Skygazers across the globe are in for a treat when Friday when the longest “blood moon” eclipse this century coincides with Mars’ closest approach to earth in 15 years.
The celestial spectacle is a little unlike a solar eclipse as viewers will need no protective eye gear to observe the rare display.
“All you have to do is… go outside!”, the Royal Astronomical Society (RAS) in London said, adding that binoculars will be useful to observe the phenomenon up close.
For about half the world, the moon will be partly or fully in Earth’s shadow from 17:14 to 23:28 GMT — six hours and 14 minutes in all.
The period of complete eclipse – known as “totality”, when the moon appears darkest – will last from 19:30 to 21:13 GMT.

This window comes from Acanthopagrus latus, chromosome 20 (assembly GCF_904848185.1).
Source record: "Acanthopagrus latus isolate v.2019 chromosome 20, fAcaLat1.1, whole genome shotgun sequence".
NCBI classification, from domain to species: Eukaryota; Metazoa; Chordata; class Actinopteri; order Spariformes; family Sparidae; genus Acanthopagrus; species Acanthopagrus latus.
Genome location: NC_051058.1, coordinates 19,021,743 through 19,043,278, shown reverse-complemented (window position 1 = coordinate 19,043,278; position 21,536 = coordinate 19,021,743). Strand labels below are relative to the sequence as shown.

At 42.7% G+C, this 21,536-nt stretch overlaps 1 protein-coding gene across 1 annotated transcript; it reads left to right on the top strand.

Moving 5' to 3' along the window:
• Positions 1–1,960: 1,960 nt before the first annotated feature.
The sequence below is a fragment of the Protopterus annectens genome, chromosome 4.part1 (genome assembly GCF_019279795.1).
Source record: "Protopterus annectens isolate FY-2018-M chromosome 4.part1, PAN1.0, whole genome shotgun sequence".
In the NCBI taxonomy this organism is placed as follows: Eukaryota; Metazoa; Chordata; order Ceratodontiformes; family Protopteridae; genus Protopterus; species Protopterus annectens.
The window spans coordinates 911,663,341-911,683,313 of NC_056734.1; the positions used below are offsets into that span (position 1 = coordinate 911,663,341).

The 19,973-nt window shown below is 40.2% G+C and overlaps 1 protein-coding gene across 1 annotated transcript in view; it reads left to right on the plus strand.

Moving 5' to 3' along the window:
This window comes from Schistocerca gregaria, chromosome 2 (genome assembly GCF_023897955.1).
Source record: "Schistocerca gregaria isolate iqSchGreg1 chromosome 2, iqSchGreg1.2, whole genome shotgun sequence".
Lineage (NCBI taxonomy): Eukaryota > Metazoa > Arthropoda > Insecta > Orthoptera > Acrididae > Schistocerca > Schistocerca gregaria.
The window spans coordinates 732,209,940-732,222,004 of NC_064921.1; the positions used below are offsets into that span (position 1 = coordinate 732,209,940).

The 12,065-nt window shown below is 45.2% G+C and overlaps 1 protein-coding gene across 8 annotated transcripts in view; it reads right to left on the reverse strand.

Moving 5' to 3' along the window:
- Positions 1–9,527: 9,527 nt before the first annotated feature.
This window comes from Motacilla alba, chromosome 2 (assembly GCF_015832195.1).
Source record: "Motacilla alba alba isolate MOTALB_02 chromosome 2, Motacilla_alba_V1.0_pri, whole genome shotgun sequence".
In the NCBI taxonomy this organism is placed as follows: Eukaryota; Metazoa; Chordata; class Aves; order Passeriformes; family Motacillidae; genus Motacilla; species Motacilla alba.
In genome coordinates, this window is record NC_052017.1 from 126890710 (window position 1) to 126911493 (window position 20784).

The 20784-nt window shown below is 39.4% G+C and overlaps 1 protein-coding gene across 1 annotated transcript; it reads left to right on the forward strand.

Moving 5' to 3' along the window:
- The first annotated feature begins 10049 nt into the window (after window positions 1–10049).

“Totality will last for 103 minutes, making it the longest eclipse of the 21st century,” the RAS said.
Simultaneously, Mars will hover near the moon in the night sky, easily visible with the naked eye.
Our neighbouring planet will appear unusually large and bright, a mere 57.7 million kilometres (35.9 million miles) from Earth on its elliptical orbit around the sun.
“We have a rare and interesting conjunction of phenomena,” Pascal Descamps, an astronomer with the Paris Observatory, told AFP.
“We should have a coppery red tint on the moon with Mars the ‘Red Planet’ just next to it, very bright and with a slight orange hue itself.”
Amateur astronomers in the southern hemisphere will be best-placed to enjoy the spectacle, especially those in southern Africa, Australia, India and Madagascar, though it will also be partly visible in Europe and South America.
The exact locations and timing of the eclipse as it moves from Friday into Saturday can be followed on website www.timeanddate.com.